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How to Avoid the Dreaded Feature Comparison Checklist

Every product marketer has been asked by a sales rep, somewhere between one and a million times, for a feature comparison checklist. “I need to see how we stack up. Does our competitor have X feature? What about Y?” But product marketers know this is dangerous territory. Why are competitive comparison checklists so terrible, and how do you avoid them? We asked product marketing experts to share their thoughts.

Why Feature Checklists Are the Dreaded Sales Enablement Collateral

Feature checklists are one of the most commonly requested pieces of sales collateral, yet one of the least impactful. In fact, feature checklists can be detrimental to a sale rather than helpful. Here are just a few of the reasons why:

  • They get out of date very easily, leaving the sales team exposed to share inaccurate and irrelevant details
  • They focus the conversation on features rather than benefits, so the “winner” becomes the company with the most check marks instead of the best solution
  • They don’t offer talking points for how to handle objections around lack of features or why the company may intentionally choose not to develop a certain feature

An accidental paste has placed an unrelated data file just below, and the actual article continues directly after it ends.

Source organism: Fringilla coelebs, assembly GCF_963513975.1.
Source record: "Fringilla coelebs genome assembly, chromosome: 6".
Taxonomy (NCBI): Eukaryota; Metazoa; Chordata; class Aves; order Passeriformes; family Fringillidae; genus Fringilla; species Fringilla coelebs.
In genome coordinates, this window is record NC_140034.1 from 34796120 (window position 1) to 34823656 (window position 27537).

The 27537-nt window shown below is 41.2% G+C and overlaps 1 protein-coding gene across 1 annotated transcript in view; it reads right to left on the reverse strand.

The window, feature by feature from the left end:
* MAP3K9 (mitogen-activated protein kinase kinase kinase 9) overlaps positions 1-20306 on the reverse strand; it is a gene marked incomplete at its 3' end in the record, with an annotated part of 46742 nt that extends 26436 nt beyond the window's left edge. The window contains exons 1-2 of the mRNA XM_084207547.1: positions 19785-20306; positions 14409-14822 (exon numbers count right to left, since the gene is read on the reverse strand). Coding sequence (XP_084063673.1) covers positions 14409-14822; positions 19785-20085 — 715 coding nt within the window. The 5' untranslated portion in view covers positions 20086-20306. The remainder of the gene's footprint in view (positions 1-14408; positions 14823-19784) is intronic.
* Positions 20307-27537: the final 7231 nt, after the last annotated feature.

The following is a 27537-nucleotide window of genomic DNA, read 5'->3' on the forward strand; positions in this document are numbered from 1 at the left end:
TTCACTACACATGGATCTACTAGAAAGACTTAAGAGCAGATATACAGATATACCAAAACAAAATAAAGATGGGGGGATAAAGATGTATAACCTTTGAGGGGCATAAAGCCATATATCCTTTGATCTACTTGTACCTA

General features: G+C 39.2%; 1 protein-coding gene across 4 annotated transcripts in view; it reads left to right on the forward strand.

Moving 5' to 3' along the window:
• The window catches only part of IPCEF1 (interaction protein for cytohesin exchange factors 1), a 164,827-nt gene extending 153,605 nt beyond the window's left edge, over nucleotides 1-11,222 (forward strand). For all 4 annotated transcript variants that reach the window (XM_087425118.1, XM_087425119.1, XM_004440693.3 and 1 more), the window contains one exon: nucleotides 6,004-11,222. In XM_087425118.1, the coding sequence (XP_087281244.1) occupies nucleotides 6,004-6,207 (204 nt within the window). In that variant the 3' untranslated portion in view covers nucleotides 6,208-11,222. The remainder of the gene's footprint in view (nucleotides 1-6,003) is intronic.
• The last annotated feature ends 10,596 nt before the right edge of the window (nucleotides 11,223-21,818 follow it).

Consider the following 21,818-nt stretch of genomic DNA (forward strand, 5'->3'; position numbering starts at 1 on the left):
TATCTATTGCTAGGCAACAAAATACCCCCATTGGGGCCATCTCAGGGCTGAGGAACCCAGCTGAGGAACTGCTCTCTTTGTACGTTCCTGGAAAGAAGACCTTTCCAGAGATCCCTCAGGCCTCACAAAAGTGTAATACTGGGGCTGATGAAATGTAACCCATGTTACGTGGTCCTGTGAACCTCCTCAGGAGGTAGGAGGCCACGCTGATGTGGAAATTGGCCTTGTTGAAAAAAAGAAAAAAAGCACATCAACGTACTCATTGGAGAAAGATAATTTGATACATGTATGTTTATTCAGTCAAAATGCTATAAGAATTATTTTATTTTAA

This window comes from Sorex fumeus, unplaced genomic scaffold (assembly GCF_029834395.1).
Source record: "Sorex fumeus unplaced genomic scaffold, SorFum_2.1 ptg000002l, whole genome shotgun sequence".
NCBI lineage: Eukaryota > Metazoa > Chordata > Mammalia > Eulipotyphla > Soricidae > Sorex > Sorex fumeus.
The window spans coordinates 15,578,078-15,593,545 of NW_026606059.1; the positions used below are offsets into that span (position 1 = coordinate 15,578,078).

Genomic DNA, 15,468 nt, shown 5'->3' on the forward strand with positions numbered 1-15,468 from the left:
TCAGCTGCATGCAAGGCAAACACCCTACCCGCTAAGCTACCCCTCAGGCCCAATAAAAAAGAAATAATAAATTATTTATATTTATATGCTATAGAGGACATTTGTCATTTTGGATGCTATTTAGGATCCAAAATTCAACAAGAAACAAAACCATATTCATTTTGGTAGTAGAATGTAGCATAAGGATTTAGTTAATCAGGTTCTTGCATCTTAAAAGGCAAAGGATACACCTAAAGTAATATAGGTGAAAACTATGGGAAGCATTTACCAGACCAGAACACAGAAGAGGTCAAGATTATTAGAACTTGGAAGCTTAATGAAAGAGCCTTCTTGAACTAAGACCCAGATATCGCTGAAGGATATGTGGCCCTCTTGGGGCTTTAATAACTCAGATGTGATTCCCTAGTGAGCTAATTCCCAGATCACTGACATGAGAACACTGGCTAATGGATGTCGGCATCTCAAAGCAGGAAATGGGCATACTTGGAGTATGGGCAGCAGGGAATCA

• They can be overwhelming, throwing lots of product details at a sales rep without any actionable takeaways
  • Yet they’re still too generic because there’s only so much detail you can provide when naming each feature and whether or not a competitor has it, doesn’t, or has a partial solution
  • They weight each feature equally, rather than highlighting what is most important to your target personas
  • The ratings are subjective, which can lead to more debate rather than helpful conversation


Why Sales Reps Keep Asking for Them

So why do sales reps keep asking for these terrible comparisons? Oftentimes, this comes from a need to know more about a competitor, to feel confident in navigating a competitive conversation. It’s also possible they got into a sticky conversation where they got a question or objection regarding a competitor’s feature, and they didn’t know how to respond.

The real way to find out why your sales reps keep requesting this is to ask them. Just like a product manager would ask for a customer to describe the problem they’re trying to solve, rather than what buttons they’d like added, the product marketer can ask their customer, the sales rep, what challenges they’re experiencing. This will be an important first step in finding a more effective solution for their use case.

What to Do Instead of That Feature Comparison

So you’ve committed to finding a better solution than a feature comparison sheet. Now what? Here are a few suggestions on how to solve the underlying sales challenge with more effective approaches.

Separate competitive enablement from customer due diligence

Clint Sprauve of GitLab explains, “If the rep is asking because of a competitive situation, I will set up a call to discuss the details with them to get clarification and the actual need. This allows me and the team to see if this is an actual need, or if they need to understand specifically what our capabilities are in a particular area. This helps to drastically reduce the amount of work on the PMM side, and gives the rep what he really needs.”